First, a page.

Deep into the roots of the Libyan Tuareg: A genetic survey of their paternal heritage

Authors

  • Claudio Ottoni,

    Corresponding author
    1. Laboratory of Forensic Genetics and Molecular Archaeology, Universitaire Ziekenhuizen, 3000 Leuven, Belgium
    2. Center for Archaeological Sciences, Katholieke Universiteit Leuven, 3000 Leuven, Belgium
    3. Center for Human Genetics, Katholieke Universiteit Leuven, 3000 Leuven, Belgium
    4. Department of Biology, University of Rome Tor Vergata, 00173 Rome, Italy
    • Laboratory of Forensic Genetics and Molecular Archaeology, Universitaire Ziekenhuizen Leuven, Department Forensic Medicine, Kapucijnenvoer 33, B-3000 Leuven, Belgium
    Search for more papers by this author
  • Maarten H.D. Larmuseau,

    1. Laboratory of Forensic Genetics and Molecular Archaeology, Universitaire Ziekenhuizen, 3000 Leuven, Belgium
    2. Center for Human Genetics, Katholieke Universiteit Leuven, 3000 Leuven, Belgium
    3. Laboratory of Animal Diversity and Systematics, Katholieke Universiteit Leuven, 3000 Leuven, Belgium
    Search for more papers by this author
  • Nancy Vanderheyden,

    1. Laboratory of Forensic Genetics and Molecular Archaeology, Universitaire Ziekenhuizen, 3000 Leuven, Belgium
    Search for more papers by this author
  • Cristina Martínez-Labarga,

    1. Department of Biology, University of Rome Tor Vergata, 00173 Rome, Italy
    Search for more papers by this author
  • Giuseppina Primativo,

    1. Department of Biology, University of Rome Tor Vergata, 00173 Rome, Italy
    Search for more papers by this author
  • Gianfranco Biondi,

    1. Department of Environmental Sciences, University of L'Aquila, 67100 L'Aquila, Italy
    Search for more papers by this author
  • Ronny Decorte,

    1. Laboratory of Forensic Genetics and Molecular Archaeology, Universitaire Ziekenhuizen, 3000 Leuven, Belgium
    2. Center for Human Genetics, Katholieke Universiteit Leuven, 3000 Leuven, Belgium
    Search for more papers by this author
  • Olga Rickards

    1. Department of Biology, University of Rome Tor Vergata, 00173 Rome, Italy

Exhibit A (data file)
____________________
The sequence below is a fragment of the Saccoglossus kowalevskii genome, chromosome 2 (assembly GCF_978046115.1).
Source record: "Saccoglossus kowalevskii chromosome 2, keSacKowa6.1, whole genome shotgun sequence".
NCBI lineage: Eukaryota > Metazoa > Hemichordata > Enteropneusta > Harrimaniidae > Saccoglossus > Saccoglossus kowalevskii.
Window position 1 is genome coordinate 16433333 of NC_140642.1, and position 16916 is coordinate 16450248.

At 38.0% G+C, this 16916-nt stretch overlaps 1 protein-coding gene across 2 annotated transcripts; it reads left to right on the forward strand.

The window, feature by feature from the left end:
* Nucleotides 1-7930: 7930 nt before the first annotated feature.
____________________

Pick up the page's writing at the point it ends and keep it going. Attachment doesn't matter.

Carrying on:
Search for more papers by this author

Abstract

Recent genetic studies of the Tuareg have begun to uncover the origin of this semi-nomadic northwest African people and their relationship with African populations. For centuries they were caravan traders plying the trade routes between the Mediterranean coast and south-Saharan Africa. Their origin most likely coincides with the fall of the Garamantes who inhabited the Fezzan (Libya) between the 1st millennium BC and the 5th century AD. In this study we report novel data on the Y-chromosome variation in the Libyan Tuareg from Al Awaynat and Tahala, two villages in Fezzan, whose maternal genetic pool was previously characterized. High-resolution investigation of 37 Y-chromosome STR loci and analysis of 35 bi-allelic markers in 47 individuals revealed a predominant northwest African component (E-M81, haplogroup E1b1b1b) which likely originated in the second half of the Holocene in the same ancestral population that contributed to the maternal pool of the Libyan Tuareg. A significant paternal contribution from south-Saharan Africa (E-U175, haplogroup E1b1a8) was also detected, which may likely be due to recent secondary introduction, possibly through slavery practices or fusion between different tribal groups. The difference in haplogroup composition between the villages of Al Awaynat and Tahala suggests that founder effects and drift played a significant role in shaping the genetic pool of the Libyan Tuareg. Am J Phys Anthropol, 2011. © 2011 Wiley-Liss, Inc.

Ancillary